9. Horticultural Expertise: We bring a high degree of horticultural knowledge and many years of landscape experience to each and every project. Our staff includes certified arborists and nursery professionals, licensed pesticide applicators and trained horticultural experts.

10. Full Service Landscape: In addition to our landscape design and installation capacity, we offer a wide range of a la carte services including Seasonal Flower Plantings, Tree Care, Property Maintenance, and Winter Pruning to help nurture, maintain, and ensure the health and quality of your landscape for many years to come. 

11. Dedicated Service Department: Our experienced and certified professionals will diagnose your horticultural problems, recommend a solution, and dispatch our service crew promptly.

12. Award Winning Projects for Over 50 Years: We bring this award winning history and experience to all projects large and small. In total, our landscape professionals have over 400 years of combined landscape and horticultural experience.

 

Friday
May062016

An Award Winning, Peaceful, Passive Garden

The soothing sound of water trickling over the rocks creates a calming backdropIntroducing our 2016 NALP Grand Award Winner, 2015 LINLA Gold Award Winner for Passive Use and 2016 NYSNLA Environmental Beautification Award Winner. We designed a soothing space in East Northport with a waterfall and pond to create a relaxing environment with a harmonic balance using natural rock formations and the sound of flowing water. The interplay of light and shadow add to the relaxing garden scene. Plant textures and vibrant color surround the irregular bluestone seating area.

A cast iron urn elevates colorful annuals plantings in the landscape, offering a unique focal pointThe homeowners are very adamant about their privacy and don’t want to see any visual signs of neighbors while they are in the backyard. The new border planting throughout the site was woven into existing vegetation. Large hemlocks surrounding the property are routinely treated for woolly adelgid and were pruned to allow for light and air to reach the understory. Our client did not want a typical row of screen planting, so our solution was to utilize a woodland aesthetic with thick, layered planting and a charismatic border.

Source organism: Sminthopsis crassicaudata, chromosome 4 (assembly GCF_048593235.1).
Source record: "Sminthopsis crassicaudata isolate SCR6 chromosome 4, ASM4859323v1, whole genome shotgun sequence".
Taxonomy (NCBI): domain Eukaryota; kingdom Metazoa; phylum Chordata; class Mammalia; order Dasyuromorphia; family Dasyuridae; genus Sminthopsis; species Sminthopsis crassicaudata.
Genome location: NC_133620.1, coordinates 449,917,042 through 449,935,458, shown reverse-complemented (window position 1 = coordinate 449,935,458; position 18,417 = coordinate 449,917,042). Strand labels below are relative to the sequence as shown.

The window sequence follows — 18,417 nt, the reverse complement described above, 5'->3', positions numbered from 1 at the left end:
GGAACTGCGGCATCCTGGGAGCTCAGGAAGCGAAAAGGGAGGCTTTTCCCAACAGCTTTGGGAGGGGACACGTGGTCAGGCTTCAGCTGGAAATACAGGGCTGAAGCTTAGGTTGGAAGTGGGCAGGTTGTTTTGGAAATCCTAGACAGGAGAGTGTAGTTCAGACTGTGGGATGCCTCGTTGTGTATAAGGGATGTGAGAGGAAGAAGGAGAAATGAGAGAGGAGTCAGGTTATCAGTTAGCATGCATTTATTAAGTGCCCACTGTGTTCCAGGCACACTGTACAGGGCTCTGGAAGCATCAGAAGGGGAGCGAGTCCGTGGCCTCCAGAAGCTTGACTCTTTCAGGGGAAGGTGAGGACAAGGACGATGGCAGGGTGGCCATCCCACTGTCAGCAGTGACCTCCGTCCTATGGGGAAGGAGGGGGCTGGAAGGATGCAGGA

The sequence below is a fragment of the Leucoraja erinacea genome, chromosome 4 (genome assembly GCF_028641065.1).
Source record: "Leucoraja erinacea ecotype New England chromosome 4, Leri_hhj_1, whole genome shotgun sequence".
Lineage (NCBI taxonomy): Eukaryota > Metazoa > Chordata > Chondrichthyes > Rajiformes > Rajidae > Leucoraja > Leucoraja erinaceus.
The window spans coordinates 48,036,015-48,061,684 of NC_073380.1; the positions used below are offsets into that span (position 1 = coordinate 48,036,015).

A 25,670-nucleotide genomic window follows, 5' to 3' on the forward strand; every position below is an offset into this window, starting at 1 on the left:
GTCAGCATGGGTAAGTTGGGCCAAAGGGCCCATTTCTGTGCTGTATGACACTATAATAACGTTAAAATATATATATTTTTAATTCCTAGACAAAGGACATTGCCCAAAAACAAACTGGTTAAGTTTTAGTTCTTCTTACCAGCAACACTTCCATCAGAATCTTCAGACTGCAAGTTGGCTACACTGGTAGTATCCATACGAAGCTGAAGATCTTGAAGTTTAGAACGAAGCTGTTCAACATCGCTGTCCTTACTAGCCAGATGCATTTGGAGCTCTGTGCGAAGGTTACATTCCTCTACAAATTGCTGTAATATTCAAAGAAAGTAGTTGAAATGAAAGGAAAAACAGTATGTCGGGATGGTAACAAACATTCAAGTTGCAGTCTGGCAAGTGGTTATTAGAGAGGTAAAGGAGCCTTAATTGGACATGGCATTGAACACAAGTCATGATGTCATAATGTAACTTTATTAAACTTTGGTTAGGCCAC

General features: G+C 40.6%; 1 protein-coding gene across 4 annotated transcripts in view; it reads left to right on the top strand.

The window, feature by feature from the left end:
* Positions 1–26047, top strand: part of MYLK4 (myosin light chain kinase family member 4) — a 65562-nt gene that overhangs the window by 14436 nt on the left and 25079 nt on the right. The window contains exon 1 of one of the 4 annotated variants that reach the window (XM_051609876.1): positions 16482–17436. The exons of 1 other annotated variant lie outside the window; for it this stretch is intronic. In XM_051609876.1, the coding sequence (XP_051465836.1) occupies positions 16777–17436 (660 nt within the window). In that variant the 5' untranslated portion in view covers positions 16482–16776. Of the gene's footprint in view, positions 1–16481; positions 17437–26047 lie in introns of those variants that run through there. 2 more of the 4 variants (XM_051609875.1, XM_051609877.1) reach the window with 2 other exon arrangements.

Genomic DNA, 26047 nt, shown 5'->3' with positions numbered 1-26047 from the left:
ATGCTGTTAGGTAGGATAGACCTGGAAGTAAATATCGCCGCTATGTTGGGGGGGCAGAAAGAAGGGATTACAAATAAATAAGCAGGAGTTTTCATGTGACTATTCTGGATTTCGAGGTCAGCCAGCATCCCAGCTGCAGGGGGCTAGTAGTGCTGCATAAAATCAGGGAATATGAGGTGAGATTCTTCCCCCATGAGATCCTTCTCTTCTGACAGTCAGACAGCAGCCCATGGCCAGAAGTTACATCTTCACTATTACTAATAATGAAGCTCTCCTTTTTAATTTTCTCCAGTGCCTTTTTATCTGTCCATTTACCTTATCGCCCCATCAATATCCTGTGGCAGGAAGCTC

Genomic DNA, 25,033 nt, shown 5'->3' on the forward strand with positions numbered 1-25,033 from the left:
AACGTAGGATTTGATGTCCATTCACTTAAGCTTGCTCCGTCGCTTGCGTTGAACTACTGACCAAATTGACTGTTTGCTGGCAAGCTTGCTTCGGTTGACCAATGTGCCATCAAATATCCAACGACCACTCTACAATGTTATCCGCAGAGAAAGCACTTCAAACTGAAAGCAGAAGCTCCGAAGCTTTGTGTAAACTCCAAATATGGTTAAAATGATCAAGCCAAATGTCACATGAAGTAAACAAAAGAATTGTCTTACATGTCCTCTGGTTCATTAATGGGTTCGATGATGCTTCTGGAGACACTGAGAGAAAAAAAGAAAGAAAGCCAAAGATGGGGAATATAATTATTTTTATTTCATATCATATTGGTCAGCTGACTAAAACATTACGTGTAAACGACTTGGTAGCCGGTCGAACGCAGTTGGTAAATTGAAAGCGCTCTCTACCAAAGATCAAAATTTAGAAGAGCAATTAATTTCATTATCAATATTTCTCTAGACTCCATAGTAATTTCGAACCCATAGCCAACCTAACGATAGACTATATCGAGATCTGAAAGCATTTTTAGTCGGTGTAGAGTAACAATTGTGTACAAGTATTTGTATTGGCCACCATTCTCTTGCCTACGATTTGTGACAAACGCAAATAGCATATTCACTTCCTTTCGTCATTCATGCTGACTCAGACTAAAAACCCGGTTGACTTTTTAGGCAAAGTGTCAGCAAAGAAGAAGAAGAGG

Carefully crafted views through the landscape highlight different focal points at every turnThe homeowners love to entertain and have large parties for up to 100 people, making a large lawn area a necessity. Our clients also adore their children. They have had dedicated annual planting themes based on their kid’s favorite colors, showcased at their graduation parties. Each year, a new annual theme is designed for the site. The homeowners are very involved with their landscape and annual color displays for spring, summer and fall. They are consistently involved with providing inspiration and suggestions for planting. We have added large cast iron urns and cast stone planters that provide an elevated explosion of color throughout the landscape and have increased the impact of the changing seasons.

This multi seasonal display is enjoyed by both friends and family throughout the year and is a tranquil getaway from the bustling commotion of day to day life.

Thursday
Apr232015

Choosing Annual Flower Colors